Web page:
CrossFit Games

So Your CrossFit Season is Over, What Do You Do Next

March 23, 2023 by
Photo Credit: Corey Young
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Unless you’re moving on to Semifinals and potentially the Games, for the majority of us, our CrossFit season is over. Can you believe it? It feels like it takes forever to come around and then it flies by once it’s here!

Some may be feeling proud of their effort and like all their hard work has paid off. While others may be left feeling disappointed because their expectations were not met with reality and ended up finding out on game day. Regardless of where you’re feeling, hopefully you can help use your results and awareness of where you are in the sport and motivation and fuel for the fire for another year of fitness and dedication.

After three adrenaline filled weekends of the Open and the chaos of Quarterfinals, it’s time to start planning your next year out. But where do you start?

Take Some Time Off

Most athletes are so ready and gung ho about getting right back to work and striving for perfection they don’t think about their longevity in the sport. Which is fair, you’re excited!! 

However, if you take the purposeful time off now, you hopefully won’t be forced to take time off later due to injury, sickness, or burn out. Quarterfinalists may need a little more time than those who finished their season at the end of the Open, but regardless of where you fell, about one to two weeks off should do it. Even a week off from the gym and then a week of bodybuilding and zone two engine work is a great place to start ramping back into training. 

This purposeful time off goes for your nutrition too! If you’re someone who tracks all year round, take the time now, because you’ll be getting right back to it when you get back in the gym. When your coach or your gym recommends the time off, truly take it. Spend some time outside of the gym and use that fitness you’ve been working so hard on to improve. Spend some time celebrating and sharing meals with family and friends. 

Do Some Reflection

Review the following questions:

1. A general recap of your Open and/or Quarterfinals fueling strategies, overall energy, subjective recovery time, and “motivation” to attack the workouts. What are things that you think went well and things that you think need improvement?

2. How was your sleep quality and quantity throughout your season? Throughout the months leading up to competition? A good measure of this is how refreshed you felt after waking, how fast it took you to fall asleep, and how many wake-ups you had in the middle of the night on average.

3. What are 1-3 things you want to focus on immediately? What are 1-3 things that you want to improve long term in regards to your nutrition?

4. Assess each event. What were your limiters, what were your strengths? Which events were your best scores, which were your worst?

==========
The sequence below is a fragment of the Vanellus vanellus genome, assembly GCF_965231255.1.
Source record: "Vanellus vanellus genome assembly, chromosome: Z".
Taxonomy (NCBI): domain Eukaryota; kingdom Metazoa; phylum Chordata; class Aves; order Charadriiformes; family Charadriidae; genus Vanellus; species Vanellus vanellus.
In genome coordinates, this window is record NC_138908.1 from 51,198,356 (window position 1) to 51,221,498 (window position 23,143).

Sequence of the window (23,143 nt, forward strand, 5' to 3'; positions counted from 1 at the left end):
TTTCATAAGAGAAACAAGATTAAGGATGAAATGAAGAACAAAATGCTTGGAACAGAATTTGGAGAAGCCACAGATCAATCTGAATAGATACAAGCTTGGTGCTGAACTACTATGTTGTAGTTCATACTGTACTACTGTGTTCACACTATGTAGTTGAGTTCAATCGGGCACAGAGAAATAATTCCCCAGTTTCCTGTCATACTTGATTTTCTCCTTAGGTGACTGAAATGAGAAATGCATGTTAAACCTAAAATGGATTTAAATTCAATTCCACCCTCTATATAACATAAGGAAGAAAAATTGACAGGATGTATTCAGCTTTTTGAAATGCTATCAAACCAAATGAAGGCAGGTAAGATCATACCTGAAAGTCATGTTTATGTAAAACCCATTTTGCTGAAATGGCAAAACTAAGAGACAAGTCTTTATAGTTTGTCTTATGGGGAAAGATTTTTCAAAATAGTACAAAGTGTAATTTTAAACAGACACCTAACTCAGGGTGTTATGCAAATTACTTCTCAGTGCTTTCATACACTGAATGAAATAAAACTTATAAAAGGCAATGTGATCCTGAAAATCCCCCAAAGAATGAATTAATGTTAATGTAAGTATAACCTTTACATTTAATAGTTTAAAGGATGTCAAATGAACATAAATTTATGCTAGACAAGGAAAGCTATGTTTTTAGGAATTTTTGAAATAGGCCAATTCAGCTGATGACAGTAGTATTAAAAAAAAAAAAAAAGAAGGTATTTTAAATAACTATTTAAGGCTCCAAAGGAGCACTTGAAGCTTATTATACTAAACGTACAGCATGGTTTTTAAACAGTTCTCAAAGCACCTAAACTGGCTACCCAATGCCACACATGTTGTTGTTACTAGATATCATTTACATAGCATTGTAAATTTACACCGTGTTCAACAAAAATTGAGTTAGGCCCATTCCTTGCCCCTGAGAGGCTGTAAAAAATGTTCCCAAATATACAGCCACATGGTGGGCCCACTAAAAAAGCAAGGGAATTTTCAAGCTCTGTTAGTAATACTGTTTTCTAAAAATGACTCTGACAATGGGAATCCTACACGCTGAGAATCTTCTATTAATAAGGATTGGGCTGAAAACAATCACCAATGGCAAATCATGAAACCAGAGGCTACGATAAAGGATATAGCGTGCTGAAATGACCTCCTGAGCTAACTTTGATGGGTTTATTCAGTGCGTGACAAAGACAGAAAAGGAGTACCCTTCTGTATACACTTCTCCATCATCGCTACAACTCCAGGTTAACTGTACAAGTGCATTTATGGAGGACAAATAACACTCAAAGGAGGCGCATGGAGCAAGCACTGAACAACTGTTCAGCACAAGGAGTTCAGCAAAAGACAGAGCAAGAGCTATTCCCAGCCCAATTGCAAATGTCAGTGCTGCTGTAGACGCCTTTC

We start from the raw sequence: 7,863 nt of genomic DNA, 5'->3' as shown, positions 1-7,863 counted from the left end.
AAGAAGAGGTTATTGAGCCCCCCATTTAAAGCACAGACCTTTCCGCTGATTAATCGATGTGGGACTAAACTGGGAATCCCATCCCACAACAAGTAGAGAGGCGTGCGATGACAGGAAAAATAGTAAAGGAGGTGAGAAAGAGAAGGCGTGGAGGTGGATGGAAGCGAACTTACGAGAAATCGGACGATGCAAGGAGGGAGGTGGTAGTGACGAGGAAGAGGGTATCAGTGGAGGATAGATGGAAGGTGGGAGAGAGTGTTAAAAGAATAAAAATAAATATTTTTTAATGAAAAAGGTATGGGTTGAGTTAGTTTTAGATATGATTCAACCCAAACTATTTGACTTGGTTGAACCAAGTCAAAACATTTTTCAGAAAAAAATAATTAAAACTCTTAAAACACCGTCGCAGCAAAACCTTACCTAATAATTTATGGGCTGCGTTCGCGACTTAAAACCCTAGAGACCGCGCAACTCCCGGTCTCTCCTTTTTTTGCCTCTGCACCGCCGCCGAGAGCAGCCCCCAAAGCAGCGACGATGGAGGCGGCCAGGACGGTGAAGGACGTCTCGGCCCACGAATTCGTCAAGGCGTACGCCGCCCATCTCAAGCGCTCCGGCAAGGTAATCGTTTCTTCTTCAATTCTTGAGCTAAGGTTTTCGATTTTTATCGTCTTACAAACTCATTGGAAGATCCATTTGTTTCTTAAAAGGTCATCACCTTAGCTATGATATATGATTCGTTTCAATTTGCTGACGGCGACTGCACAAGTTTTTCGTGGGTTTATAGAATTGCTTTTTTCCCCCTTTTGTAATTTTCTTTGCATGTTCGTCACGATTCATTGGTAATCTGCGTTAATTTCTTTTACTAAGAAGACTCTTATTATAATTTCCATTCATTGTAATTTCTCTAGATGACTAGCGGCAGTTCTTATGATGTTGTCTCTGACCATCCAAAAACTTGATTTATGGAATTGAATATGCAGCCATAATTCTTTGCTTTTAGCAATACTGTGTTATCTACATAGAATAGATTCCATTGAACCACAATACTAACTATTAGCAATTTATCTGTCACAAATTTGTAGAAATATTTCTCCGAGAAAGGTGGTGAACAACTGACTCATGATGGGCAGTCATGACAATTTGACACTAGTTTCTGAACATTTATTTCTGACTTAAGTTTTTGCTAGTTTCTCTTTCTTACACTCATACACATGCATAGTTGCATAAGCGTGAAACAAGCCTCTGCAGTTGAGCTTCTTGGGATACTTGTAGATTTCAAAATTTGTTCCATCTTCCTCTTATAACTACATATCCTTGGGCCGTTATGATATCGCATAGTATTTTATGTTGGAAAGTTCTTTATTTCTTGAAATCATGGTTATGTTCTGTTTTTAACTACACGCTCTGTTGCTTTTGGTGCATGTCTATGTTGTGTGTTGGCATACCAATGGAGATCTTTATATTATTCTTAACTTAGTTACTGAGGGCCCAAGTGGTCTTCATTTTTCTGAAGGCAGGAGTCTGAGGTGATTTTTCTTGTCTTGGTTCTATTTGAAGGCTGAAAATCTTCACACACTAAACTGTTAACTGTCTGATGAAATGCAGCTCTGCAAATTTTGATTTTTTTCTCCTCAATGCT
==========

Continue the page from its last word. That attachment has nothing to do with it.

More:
Tackle your biggest weaknesses first

For example, if you need to get stronger in the sport, you may start off with a more serious or intensive strength block. 

The same goes for your nutrition. Whatever your biggest area of improvement with regard to your body composition, whether it’s gaining muscle mass or losing body fat, the bulk of that work should be done within the first three to six months of your off season. Leaving you time to return to maintenance and ramp up accordingly for the peaking of your season. Most people are so worried about hitting 100% effort in the gym and hitting their macro targets perfectly today, they don’t always think about things on a yearly view. 

Don’t get caught trying to do a calorie deficit while peaking for your season

Establish processed based goals

Of course finishing in the Top 100 of Quarterfinals or making it to the Semifinals of your region is an amazing goal. However, you really have no control over that or the leaderboard. Think about small tangible goals that you can do every single day that will “move the needle” of your chances of achieving your outcome based goal (Top 100 or Semifinals). 

Some process based goals may look more like: hitting your macro targets six days a week, getting eight hours of sleep a night, setting an intention for each training session you have, and going to the sauna one time a week. Those are all things you can actually control that can also leave you feeling more accomplished.

We can get so caught up in our outcomes and comparing ourselves to others in the space, don’t forget to remember why you started CrossFit. You were drawn to it in some way. Maybe it was the competition, the mental and physical challenges, the whiteboard in class with everyone’s name and scores on it. 

Whatever it was for you, always bring your mind back why you started CrossFit. I think we can lose sight of that in pursuits to be more competitive. This space is so much bigger than any one person. It’s an amazing community of individuals looking to better themselves every single day.

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